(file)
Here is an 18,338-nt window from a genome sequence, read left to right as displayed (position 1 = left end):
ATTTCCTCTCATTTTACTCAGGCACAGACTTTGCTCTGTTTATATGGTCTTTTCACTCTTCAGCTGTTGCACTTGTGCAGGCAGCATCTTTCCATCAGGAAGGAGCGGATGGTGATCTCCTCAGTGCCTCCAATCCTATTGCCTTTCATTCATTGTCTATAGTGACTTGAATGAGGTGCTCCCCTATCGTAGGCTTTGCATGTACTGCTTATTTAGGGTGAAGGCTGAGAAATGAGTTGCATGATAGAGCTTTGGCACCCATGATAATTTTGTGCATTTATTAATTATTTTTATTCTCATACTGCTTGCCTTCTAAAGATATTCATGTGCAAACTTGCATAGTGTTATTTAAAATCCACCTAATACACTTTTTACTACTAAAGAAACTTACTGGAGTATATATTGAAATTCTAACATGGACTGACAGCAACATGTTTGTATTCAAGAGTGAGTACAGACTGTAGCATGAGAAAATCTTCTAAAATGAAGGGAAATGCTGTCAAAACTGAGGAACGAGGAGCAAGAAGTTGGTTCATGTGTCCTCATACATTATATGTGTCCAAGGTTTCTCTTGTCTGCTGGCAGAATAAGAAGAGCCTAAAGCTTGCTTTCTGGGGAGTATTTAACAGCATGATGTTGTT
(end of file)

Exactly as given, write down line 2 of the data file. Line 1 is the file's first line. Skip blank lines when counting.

ATTTCCTCTCATTTTACTCAGGCACAGACTTTGCTCTGTTTATATGGTCTTTTCACTCTTCAGCTGTTGCACTTGTGCAGGCAGCATCTTTCCATCAGGAAGGAGCGGATGGTGATCTCCTCAGTGCCTCCAATCCTATTGCCTTTCATTCATTGTCTATAGTGACTTGAATGAGGTGCTCCCCTATCGTAGGCTTTGCATGTACTGCTTATTTAGGGTGAAGGCTGAGAAATGAGTTGCATGATAGAGCTTTGGCACCCATGATAATTTTGTGCATTTATTAATTATTTTTATTCTCATACTGCTTGCCTTCTAAAGATATTCATGTGCAAACTTGCATAGTGTTATTTAAAATCCACCTAATACACTTTTTACTACTAAAGAAACTTACTGGAGTATATATTGAAATTCTAACATGGACTGACAGCAACATGTTTGTATTCAAGAGTGAGTACAGACTGTAGCATGAGAAAATCTTCTAAAATGAAGGGAAATGCTGTCAAAACTGAGGAACGAGGAGCAAGAAGTTGGTTCATGTGTCCTCATACATTATATGTGTCCAAGGTTTCTCTTGTCTGCTGGCAGAATAAGAAGAGCCTAAAGCTTGCTTTCTGGGGAGTATTTAACAGCATGATGTTGTT